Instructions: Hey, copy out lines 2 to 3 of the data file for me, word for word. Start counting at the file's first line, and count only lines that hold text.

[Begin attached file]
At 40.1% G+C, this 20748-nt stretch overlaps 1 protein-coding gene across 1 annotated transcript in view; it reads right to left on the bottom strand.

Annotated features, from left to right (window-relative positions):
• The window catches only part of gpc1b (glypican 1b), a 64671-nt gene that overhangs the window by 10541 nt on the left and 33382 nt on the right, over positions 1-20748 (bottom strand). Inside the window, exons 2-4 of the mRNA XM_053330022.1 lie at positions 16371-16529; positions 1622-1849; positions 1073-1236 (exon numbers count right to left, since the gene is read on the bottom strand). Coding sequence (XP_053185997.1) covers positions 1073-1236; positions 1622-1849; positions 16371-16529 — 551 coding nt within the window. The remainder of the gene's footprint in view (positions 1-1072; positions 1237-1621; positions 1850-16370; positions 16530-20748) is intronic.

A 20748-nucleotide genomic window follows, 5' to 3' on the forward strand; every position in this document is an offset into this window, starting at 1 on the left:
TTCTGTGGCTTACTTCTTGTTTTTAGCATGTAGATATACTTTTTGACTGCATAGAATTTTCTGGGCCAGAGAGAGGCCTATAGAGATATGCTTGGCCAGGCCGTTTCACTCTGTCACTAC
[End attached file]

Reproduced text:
Annotated features, from left to right (window-relative positions):
• The window catches only part of gpc1b (glypican 1b), a 64671-nt gene that overhangs the window by 10541 nt on the left and 33382 nt on the right, over positions 1-20748 (bottom strand). Inside the window, exons 2-4 of the mRNA XM_053330022.1 lie at positions 16371-16529; positions 1622-1849; positions 1073-1236 (exon numbers count right to left, since the gene is read on the bottom strand). Coding sequence (XP_053185997.1) covers positions 1073-1236; positions 1622-1849; positions 16371-16529 — 551 coding nt within the window. The remainder of the gene's footprint in view (positions 1-1072; positions 1237-1621; positions 1850-16370; positions 16530-20748) is intronic.